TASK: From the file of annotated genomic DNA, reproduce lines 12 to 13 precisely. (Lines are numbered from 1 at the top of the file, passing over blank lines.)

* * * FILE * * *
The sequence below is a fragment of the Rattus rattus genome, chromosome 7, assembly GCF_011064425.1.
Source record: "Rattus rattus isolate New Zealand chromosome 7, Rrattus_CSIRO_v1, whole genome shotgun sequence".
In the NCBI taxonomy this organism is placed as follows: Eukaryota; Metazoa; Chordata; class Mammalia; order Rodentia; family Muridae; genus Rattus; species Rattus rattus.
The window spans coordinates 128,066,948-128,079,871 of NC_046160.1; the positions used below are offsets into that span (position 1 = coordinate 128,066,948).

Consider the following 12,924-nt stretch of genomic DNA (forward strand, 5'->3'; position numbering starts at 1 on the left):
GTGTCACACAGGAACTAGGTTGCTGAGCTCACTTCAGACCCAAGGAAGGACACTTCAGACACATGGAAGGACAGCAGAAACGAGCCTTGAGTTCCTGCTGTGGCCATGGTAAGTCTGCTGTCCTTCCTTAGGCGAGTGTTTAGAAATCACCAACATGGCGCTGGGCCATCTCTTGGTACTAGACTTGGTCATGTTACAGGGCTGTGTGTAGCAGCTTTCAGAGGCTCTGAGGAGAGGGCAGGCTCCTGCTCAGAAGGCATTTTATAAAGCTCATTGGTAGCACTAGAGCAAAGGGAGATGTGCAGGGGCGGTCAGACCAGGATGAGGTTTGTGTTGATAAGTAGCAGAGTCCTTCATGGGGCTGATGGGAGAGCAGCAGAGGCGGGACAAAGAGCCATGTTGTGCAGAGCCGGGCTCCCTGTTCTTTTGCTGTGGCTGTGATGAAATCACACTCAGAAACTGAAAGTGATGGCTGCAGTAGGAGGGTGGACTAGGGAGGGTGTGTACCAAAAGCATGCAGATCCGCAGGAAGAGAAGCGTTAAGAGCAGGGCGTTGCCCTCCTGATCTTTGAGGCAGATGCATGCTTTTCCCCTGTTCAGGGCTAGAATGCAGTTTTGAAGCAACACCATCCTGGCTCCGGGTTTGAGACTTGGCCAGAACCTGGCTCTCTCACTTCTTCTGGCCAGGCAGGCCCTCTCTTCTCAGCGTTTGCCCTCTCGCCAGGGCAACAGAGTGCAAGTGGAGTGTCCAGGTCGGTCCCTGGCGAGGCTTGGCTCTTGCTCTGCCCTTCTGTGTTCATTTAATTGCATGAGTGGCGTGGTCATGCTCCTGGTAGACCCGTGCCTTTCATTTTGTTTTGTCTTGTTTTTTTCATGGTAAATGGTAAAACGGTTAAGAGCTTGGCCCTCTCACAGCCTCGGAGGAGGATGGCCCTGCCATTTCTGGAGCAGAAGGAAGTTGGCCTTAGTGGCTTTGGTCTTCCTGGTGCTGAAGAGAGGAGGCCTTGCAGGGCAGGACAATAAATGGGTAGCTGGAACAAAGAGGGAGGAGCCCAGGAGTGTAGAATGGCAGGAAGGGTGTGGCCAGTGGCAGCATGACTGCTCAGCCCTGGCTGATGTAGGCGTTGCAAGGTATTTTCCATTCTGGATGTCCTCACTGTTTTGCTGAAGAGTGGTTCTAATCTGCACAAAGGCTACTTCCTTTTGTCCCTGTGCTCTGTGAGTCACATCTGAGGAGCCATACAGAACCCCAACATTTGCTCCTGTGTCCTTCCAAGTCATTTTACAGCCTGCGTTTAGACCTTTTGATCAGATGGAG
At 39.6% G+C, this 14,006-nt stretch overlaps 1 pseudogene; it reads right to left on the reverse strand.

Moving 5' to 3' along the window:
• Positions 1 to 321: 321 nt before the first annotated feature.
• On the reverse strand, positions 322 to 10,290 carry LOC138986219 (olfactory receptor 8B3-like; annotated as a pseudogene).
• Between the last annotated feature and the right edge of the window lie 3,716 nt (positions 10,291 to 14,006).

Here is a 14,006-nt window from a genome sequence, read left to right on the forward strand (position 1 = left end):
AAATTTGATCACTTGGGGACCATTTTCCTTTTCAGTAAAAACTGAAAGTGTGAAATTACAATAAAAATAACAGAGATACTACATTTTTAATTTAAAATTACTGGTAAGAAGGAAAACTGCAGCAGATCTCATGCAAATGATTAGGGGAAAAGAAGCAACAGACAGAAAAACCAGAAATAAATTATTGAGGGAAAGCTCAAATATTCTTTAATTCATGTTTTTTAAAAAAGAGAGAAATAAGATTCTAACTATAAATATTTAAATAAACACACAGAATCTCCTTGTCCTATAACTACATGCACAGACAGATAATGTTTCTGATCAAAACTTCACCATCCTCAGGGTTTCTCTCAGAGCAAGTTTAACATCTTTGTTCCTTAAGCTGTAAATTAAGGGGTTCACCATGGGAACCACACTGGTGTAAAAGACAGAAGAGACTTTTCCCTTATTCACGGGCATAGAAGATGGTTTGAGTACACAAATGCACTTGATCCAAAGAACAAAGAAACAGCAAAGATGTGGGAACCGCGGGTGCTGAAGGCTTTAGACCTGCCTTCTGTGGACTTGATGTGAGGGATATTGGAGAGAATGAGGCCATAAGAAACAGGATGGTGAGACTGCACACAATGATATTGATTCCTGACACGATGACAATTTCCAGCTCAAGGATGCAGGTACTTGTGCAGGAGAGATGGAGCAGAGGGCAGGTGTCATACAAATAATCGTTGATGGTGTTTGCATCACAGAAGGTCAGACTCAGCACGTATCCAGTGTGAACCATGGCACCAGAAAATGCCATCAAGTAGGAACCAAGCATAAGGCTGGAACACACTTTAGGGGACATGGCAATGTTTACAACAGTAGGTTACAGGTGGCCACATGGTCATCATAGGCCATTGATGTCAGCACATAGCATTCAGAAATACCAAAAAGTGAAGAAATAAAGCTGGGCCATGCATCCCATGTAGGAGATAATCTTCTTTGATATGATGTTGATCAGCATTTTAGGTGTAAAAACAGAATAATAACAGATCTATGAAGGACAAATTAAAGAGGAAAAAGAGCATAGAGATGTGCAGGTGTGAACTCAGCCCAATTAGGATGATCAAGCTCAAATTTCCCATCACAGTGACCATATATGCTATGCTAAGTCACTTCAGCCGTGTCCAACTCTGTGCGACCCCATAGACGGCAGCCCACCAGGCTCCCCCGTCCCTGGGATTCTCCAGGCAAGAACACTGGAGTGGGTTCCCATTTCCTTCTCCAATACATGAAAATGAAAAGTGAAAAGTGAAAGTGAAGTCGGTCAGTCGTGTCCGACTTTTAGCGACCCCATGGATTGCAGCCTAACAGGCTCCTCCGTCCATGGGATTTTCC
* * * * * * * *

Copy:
Here is a 14,006-nt window from a genome sequence, read left to right on the forward strand (position 1 = left end):
AAATTTGATCACTTGGGGACCATTTTCCTTTTCAGTAAAAACTGAAAGTGTGAAATTACAATAAAAATAACAGAGATACTACATTTTTAATTTAAAATTACTGGTAAGAAGGAAAACTGCAGCAGATCTCATGCAAATGATTAGGGGAAAAGAAGCAACAGACAGAAAAACCAGAAATAAATTATTGAGGGAAAGCTCAAATATTCTTTAATTCATGTTTTTTAAAAAAGAGAGAAATAAGATTCTAACTATAAATATTTAAATAAACACACAGAATCTCCTTGTCCTATAACTACATGCACAGACAGATAATGTTTCTGATCAAAACTTCACCATCCTCAGGGTTTCTCTCAGAGCAAGTTTAACATCTTTGTTCCTTAAGCTGTAAATTAAGGGGTTCACCATGGGAACCACACTGGTGTAAAAGACAGAAGAGACTTTTCCCTTATTCACGGGCATAGAAGATGGTTTGAGTACACAAATGCACTTGATCCAAAGAACAAAGAAACAGCAAAGATGTGGGAACCGCGGGTGCTGAAGGCTTTAGACCTGCCTTCTGTGGACTTGATGTGAGGGATATTGGAGAGAATGAGGCCATAAGAAACAGGATGGTGAGACTGCACACAATGATATTGATTCCTGACACGATGACAATTTCCAGCTCAAGGATGCAGGTACTTGTGCAGGAGAGATGGAGCAGAGGGCAGGTGTCATACAAATAATCGTTGATGGTGTTTGCATCACAGAAGGTCAGACTCAGCACGTATCCAGTGTGAACCATGGCACCAGAAAATGCCATCAAGTAGGAACCAAGCATAAGGCTGGAACACACTTTAGGGGACATGGCAATGTTTACAACAGTAGGTTACAGGTGGCCACATGGTCATCATAGGCCATTGATGTCAGCACATAGCATTCAGAAATACCAAAAAGTGAAGAAATAAAGCTGGGCCATGCATCCCATGTAGGAGATAATCTTCTTTGATATGATGTTGATCAGCATTTTAGGTGTAAAAACAGAATAATAACAGATCTATGAAGGACAAATTAAAGAGGAAAAAGAGCATAGAGATGTGCAGGTGTGAACTCAGCCCAATTAGGATGATCAAGCTCAAATTTCCCATCACAGTGACCATATATGCTATGCTAAGTCACTTCAGCCGTGTCCAACTCTGTGCGACCCCATAGACGGCAGCCCACCAGGCTCCCCCGTCCCTGGGATTCTCCAGGCAAGAACACTGGAGTGGGTTCCCATTTCCTTCTCCAATACATGAAAATGAAAAGTGAAAAGTGAAAGTGAAGTCGGTCAGTCGTGTCCGACTTTTAGCGACCCCATGGATTGCAGCCTAACAGGCTCCTCCGTCCATGGGATTTTCC